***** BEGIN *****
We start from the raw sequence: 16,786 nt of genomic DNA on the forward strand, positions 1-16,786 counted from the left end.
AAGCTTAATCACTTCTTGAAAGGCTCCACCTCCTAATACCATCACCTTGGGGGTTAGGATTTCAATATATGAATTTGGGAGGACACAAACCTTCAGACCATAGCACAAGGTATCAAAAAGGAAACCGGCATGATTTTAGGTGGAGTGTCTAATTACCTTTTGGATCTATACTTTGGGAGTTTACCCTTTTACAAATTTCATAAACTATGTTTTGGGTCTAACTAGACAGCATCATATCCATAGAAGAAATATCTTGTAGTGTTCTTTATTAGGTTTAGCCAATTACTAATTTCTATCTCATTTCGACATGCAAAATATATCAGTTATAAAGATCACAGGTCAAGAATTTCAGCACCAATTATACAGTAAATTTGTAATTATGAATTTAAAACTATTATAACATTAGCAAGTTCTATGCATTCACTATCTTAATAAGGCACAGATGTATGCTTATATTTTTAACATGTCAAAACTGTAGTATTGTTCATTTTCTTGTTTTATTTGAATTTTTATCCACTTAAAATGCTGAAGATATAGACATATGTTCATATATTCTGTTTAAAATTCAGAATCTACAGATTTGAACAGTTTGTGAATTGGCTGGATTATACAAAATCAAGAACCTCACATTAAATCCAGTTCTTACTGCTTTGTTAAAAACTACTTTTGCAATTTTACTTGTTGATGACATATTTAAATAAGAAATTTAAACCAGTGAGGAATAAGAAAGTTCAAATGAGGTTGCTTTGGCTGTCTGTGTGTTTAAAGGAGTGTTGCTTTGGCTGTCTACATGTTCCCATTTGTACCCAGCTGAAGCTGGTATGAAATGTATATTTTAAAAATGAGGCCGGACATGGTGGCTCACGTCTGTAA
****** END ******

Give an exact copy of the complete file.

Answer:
We start from the raw sequence: 16,786 nt of genomic DNA on the forward strand, positions 1-16,786 counted from the left end.
AAGCTTAATCACTTCTTGAAAGGCTCCACCTCCTAATACCATCACCTTGGGGGTTAGGATTTCAATATATGAATTTGGGAGGACACAAACCTTCAGACCATAGCACAAGGTATCAAAAAGGAAACCGGCATGATTTTAGGTGGAGTGTCTAATTACCTTTTGGATCTATACTTTGGGAGTTTACCCTTTTACAAATTTCATAAACTATGTTTTGGGTCTAACTAGACAGCATCATATCCATAGAAGAAATATCTTGTAGTGTTCTTTATTAGGTTTAGCCAATTACTAATTTCTATCTCATTTCGACATGCAAAATATATCAGTTATAAAGATCACAGGTCAAGAATTTCAGCACCAATTATACAGTAAATTTGTAATTATGAATTTAAAACTATTATAACATTAGCAAGTTCTATGCATTCACTATCTTAATAAGGCACAGATGTATGCTTATATTTTTAACATGTCAAAACTGTAGTATTGTTCATTTTCTTGTTTTATTTGAATTTTTATCCACTTAAAATGCTGAAGATATAGACATATGTTCATATATTCTGTTTAAAATTCAGAATCTACAGATTTGAACAGTTTGTGAATTGGCTGGATTATACAAAATCAAGAACCTCACATTAAATCCAGTTCTTACTGCTTTGTTAAAAACTACTTTTGCAATTTTACTTGTTGATGACATATTTAAATAAGAAATTTAAACCAGTGAGGAATAAGAAAGTTCAAATGAGGTTGCTTTGGCTGTCTGTGTGTTTAAAGGAGTGTTGCTTTGGCTGTCTACATGTTCCCATTTGTACCCAGCTGAAGCTGGTATGAAATGTATATTTTAAAAATGAGGCCGGACATGGTGGCTCACGTCTGTAA